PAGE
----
The History of Source
The Source engine got off to a rocky start, running on Valve time, the victim of a hacker uploading Half-Life 2 content to the internet and just being good old fashioned late, it arrived more than a whole year after it was intended. Counter-Strike: Source was the first game to be released having received the Source engine treatment, this gave gamers a taste of what was to come in one of the most (if not the most) anticipated games in gaming history.
Half-Life 2 is eventually released with the Source SDK following in suit, the official toolkit for the engine which will be used by thousands to create mods, maps, models, weapons… Because of Valve’s dedication to its community by providing an SDK to play with they gained a special place in many modders hearts.
Many argue that the engine is old, clunky and not even worth developing for when you have shiny toolsets like Unity, CryEngine and Unreal Engine. Granted Source may not be as up to date as these engines in terms of rendering, physics, AI and effects it still can throw its weight around. The engine has been constantly updated by Valve throughout the years as they developed on new titles and new IP’s such as DOTA 2, Portal 2, Left4Dead 2 and Counter-Strike:Global Offensive.
Whats under the hood of Source?
Since Source was originally forked from Goldsrc it should come as no surprise that Source retained many of Goldsrc’s Features and toolsets.
- Source uses .BSP as its compiled map format however it is a newer version and is not backwards compatible.
- Source no longer uses .WAD for texture loading and storage but rather opted for an easier Materials folder system. They also introduced their own texture format based on Targa called .VTF (Valve texture file) which is typically accompanied by a .vmt (Valve material file) which is a text file describing how a Texture is to be rendered.
- Source no longer uses .MAP but opted to create its own format .VMF (Valve map file) which is a text based format and is similar to its spiritual successor.
- Assets used to be stored as .GCF which made the loading of many small files easier to manage. Since the introduction of steampipe their new content distribution system files are downloaded to a common folder directly and a .VPK (introduced with L4D) is used to store the files for some games with many small files.
- Hammer continues to be used to develop maps.
- .MDL is still used as the complied model format and has some small differences.
- Rendering: through both Direct3D and OpenGL which allows it to function on most platforms.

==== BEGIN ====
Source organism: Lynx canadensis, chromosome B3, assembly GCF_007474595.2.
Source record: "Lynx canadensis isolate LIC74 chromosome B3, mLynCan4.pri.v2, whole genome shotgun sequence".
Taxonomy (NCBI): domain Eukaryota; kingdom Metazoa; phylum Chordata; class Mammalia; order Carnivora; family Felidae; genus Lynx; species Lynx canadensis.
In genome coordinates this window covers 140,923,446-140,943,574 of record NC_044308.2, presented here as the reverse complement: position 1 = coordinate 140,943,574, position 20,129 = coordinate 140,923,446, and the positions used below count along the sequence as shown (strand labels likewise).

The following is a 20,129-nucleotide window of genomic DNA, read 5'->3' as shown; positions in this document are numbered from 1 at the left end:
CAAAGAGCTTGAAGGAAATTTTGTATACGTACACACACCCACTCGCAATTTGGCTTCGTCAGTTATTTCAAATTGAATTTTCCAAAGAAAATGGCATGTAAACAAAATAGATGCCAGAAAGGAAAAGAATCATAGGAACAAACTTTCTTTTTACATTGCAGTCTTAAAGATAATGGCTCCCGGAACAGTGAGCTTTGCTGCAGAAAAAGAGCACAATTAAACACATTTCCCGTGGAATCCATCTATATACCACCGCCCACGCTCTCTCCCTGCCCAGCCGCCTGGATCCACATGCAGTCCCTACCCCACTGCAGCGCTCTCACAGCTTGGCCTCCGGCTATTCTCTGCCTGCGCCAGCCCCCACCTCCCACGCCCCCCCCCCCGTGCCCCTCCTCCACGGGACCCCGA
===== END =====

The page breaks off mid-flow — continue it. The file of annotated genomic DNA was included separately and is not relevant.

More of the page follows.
- HDR: High Dynamic Range rendering was added in Half-Life: Loast coast.
- Networking: Uses a Lag compensated client-server architecture for fluid online gameplay
- Physics: Derived from Havok Physics, A CPU only physics model that is network-enabled and bandwidth-effiecient.
- Water Effects: flowing water visualized through normals and flow maps
- Mutli Core: Increase to overall performance using Valve’s hybrid multi-core architecture providing the resources where needed, when needed.
- Lighting and Shadows: Pre-computed radiosity through vrad.exe as well as dynamic shadow maps. Lighting is deferred on consoles.
- Facial animation: advanced lip-syncing technology to convey expression with more realism and with greater ease.
- Animation: Inverse Kinematics a strong feature as well as the overall blended skeletal system.
- Normal Mapping: used to bounce light correctly and to give geometry a sense of depth and belonging in the 3D world.
- Dynamic Wounds: As seen in Left 4 Dead when attacking a zombie body parts seem to detach in a random and dynamic manner that obeys the laws of physics.
- VScript: Virtual scripting machine that currently supports Squirrel and Lua. [CSS]
- Source SDK: includes many tools and access to signifcant source code for heavy game modification.
- VMPI: Distributed map compilation on a network.
- Vertex Animation: Keyframed vertex animation came with an update to DOTA 2.
- Particle Effects: Includes its own ingame editor for particle creation and tweaking.
- Crossplatform: Windows, Mac, Linux, XBOX 360 , Playstation and Android (Half-life 2 and Portal so far)
- SFM: The Source Film Maker is a sandbox movie editing, creation tool built inside the Source engine allowing one to create complex scenes using the power and flexibility of the Source engine.